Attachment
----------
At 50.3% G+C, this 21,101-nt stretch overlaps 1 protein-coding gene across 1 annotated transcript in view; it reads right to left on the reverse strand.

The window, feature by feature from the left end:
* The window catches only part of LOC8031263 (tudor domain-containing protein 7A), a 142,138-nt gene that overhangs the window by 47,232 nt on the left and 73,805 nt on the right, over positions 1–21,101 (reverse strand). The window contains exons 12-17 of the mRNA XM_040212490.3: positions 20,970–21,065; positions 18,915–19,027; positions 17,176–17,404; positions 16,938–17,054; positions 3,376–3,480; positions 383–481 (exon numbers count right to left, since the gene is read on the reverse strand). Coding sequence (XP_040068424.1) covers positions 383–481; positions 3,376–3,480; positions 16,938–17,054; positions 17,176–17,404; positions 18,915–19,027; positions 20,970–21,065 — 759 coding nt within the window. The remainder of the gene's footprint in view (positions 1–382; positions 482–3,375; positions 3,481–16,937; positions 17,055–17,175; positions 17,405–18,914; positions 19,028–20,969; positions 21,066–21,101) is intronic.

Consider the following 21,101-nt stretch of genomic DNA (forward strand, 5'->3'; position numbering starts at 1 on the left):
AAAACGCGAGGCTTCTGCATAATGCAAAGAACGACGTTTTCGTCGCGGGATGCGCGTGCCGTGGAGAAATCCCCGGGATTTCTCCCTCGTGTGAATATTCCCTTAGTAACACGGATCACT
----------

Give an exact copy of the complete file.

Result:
At 50.3% G+C, this 21,101-nt stretch overlaps 1 protein-coding gene across 1 annotated transcript in view; it reads right to left on the reverse strand.

The window, feature by feature from the left end:
* The window catches only part of LOC8031263 (tudor domain-containing protein 7A), a 142,138-nt gene that overhangs the window by 47,232 nt on the left and 73,805 nt on the right, over positions 1–21,101 (reverse strand). The window contains exons 12-17 of the mRNA XM_040212490.3: positions 20,970–21,065; positions 18,915–19,027; positions 17,176–17,404; positions 16,938–17,054; positions 3,376–3,480; positions 383–481 (exon numbers count right to left, since the gene is read on the reverse strand). Coding sequence (XP_040068424.1) covers positions 383–481; positions 3,376–3,480; positions 16,938–17,054; positions 17,176–17,404; positions 18,915–19,027; positions 20,970–21,065 — 759 coding nt within the window. The remainder of the gene's footprint in view (positions 1–382; positions 482–3,375; positions 3,481–16,937; positions 17,055–17,175; positions 17,405–18,914; positions 19,028–20,969; positions 21,066–21,101) is intronic.

Consider the following 21,101-nt stretch of genomic DNA (forward strand, 5'->3'; position numbering starts at 1 on the left):
AAAACGCGAGGCTTCTGCATAATGCAAAGAACGACGTTTTCGTCGCGGGATGCGCGTGCCGTGGAGAAATCCCCGGGATTTCTCCCTCGTGTGAATATTCCCTTAGTAACACGGATCACT